In terms of securing a conviction, prosecutors in domestic violence cases are required to meet strict requirements in order to prove beyond a reasonable doubt that a suspect has actually committed the act of domestic violence charged. A Nevada prosecutor needs to prove three points to convict a defendant for Domestic Violence: 1) willfulness, meaning the action was intentional; 2) illegality, meaning the action lacks any legal defense like self-defense or the defense of others; 3) and force, which may be emotional or psychological as well as physical and does not necessarily require violence. Failure to meet these requirements means that the judge or jury evaluating the case must acquit the suspect – in other words, find the suspect not guilty of the offense and let him or her go without any consequences.
In Nevada, it’s important for everyone to understand that testimony in domestic violence cases may be heard from family members, neighbors, colleagues, and acquaintances, so virtually anything you ever say or do in the presence of a third person could come back later and be used against you. Even verbal “lovers’ spats” can lead to arrests, charges and counter-charges, and criminal proceedings.
Don’t face a domestic violence charge alone. Apart from the immediate legal penalties, a conviction for domestic violence creates a permanent criminal record that can follow you for the rest of your life. It may be difficult for you to find future employment opportunities or housing with a domestic violence conviction on your record. Your friends and family may turn their back on you if you are convicted of domestic violence. A good Las Vegas criminal defense attorney can explain your side of the story and advocate aggressively on your behalf. Even if you’re innocent, the prejudice against anyone even accused of violence against women is strong, so you’re going to need expert help to defend against it. If you are charged – now or in the future – with domestic violence in or near Las Vegas, fight the charge and arrange at once to speak with an experienced Las Vegas criminal defense attorney.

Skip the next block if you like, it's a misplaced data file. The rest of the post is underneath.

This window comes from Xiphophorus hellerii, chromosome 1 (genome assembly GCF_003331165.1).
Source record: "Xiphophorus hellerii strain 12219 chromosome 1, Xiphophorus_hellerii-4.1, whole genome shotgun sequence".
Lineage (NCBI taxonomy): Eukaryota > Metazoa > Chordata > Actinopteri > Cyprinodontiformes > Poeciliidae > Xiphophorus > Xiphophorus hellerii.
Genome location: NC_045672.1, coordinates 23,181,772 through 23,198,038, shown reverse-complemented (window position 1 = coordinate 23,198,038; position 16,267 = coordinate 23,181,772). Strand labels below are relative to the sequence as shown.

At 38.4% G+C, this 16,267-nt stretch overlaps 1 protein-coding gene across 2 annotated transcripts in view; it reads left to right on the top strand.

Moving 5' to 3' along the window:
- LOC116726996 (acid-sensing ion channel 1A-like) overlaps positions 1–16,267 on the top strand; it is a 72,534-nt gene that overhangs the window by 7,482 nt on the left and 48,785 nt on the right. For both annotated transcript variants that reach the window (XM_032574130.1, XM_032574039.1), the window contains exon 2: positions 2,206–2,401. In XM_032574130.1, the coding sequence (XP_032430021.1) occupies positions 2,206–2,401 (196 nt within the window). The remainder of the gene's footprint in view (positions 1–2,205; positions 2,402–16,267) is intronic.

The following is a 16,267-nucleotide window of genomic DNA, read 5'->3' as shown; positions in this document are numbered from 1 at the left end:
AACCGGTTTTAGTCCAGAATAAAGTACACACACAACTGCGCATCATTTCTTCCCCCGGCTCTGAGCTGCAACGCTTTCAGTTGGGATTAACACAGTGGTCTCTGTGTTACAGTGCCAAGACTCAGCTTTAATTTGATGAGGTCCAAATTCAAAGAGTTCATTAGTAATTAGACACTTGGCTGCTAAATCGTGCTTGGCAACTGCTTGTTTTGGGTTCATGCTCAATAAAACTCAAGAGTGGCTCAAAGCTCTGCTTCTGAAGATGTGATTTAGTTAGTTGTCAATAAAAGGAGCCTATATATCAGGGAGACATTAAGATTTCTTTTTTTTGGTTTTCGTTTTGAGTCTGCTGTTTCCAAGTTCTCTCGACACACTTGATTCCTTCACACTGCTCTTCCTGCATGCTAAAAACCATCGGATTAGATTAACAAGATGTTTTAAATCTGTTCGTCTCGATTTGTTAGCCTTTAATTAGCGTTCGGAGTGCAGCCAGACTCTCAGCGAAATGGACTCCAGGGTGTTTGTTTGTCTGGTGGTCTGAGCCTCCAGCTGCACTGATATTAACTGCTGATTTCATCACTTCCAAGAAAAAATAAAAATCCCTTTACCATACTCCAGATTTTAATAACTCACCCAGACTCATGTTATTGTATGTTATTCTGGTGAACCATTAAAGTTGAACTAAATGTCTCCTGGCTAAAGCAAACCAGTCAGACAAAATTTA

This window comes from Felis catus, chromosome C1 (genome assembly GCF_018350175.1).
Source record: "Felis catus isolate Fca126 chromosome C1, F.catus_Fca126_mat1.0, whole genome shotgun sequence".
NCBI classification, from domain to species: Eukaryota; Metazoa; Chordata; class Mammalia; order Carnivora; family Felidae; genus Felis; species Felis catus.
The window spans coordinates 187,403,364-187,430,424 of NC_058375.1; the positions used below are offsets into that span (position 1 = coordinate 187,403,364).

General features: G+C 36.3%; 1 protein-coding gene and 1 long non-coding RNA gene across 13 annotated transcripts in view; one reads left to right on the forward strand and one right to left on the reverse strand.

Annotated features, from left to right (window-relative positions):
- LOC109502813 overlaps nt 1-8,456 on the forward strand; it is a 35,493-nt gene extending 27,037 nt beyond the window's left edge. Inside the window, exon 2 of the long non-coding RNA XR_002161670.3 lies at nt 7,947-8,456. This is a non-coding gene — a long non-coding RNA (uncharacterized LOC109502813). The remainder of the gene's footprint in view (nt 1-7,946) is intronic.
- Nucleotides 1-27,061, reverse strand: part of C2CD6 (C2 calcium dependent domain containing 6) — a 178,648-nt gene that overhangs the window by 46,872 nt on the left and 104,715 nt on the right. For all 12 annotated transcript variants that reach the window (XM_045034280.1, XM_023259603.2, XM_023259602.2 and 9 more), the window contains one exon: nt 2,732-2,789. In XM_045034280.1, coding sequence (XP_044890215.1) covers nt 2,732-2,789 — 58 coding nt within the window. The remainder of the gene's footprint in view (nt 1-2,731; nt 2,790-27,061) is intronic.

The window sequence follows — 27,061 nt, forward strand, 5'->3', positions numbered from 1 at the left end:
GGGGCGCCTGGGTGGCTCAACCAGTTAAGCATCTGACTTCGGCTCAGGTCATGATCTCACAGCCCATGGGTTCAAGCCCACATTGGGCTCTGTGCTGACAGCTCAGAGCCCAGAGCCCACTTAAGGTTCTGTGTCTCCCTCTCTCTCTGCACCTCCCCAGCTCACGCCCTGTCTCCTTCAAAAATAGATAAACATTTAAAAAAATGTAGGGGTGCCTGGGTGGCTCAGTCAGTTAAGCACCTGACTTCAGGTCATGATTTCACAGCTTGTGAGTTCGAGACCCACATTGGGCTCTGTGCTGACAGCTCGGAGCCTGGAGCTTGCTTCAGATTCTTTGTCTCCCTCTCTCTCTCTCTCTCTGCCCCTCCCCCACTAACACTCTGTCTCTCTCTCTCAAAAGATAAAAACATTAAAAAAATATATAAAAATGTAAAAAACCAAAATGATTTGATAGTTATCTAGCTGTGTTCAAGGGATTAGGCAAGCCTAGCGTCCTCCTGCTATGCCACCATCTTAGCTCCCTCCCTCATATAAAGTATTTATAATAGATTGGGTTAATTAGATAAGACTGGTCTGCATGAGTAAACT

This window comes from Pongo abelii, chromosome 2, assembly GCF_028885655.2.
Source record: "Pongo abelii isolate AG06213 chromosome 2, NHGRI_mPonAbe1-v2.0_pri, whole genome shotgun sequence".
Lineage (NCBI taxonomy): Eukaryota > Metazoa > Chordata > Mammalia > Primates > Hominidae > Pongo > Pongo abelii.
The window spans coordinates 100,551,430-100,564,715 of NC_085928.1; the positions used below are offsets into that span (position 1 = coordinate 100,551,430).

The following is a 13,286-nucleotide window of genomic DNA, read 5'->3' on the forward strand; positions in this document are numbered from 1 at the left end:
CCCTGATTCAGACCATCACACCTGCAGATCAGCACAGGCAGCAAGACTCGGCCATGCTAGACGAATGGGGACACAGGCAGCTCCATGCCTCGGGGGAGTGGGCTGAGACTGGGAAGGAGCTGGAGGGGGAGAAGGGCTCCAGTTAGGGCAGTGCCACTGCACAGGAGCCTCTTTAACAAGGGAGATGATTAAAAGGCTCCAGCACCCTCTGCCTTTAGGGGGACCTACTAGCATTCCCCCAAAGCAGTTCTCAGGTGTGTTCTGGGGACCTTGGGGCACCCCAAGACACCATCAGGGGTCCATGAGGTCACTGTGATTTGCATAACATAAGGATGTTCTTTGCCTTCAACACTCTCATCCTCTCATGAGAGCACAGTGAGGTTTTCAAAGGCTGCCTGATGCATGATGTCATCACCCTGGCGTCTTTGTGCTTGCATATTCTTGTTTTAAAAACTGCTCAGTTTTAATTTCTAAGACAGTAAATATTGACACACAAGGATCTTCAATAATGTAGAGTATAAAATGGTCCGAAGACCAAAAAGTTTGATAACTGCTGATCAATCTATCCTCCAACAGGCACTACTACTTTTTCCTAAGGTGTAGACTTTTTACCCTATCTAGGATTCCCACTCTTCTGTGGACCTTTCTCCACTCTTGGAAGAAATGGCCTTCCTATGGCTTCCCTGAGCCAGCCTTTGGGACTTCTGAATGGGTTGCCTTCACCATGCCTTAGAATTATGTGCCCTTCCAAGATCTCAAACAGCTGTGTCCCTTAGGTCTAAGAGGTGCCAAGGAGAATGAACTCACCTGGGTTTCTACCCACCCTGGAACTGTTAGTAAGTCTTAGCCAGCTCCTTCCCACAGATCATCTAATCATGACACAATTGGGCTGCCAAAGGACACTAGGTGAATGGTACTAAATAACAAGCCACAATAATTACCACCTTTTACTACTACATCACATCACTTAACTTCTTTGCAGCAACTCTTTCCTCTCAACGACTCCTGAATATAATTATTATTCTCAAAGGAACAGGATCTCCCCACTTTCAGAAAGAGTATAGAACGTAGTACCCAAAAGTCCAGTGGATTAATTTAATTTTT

A Las Vegas Criminal Attorney That Will Fight For Your Rights
Nobody should have to face domestic violence charges on their own. A conviction for a crime of domestic violence can have serious consequences that follow you for the rest of your life. It is not recommended that you put your future in the hands of a public defender. This is why domestic violence suspects are encouraged to work with experienced domestic violence defense attorneys, like the attorneys on staff at the Fletcher Firm. This team of attorneys, which has several decades of combined legal experience, can represent clients through the entire criminal process. The Las Vegas domestic violence attorney from The Fletcher Firm assigned to the case will ensure that the accused understands the charges and evidence which the prosecution will present at trial, and will provide the accused with sound legal advice on the legal options available. Plus, the attorney will speak on behalf of the accused and will ensure his or her rights remain protected in interviews and through trial.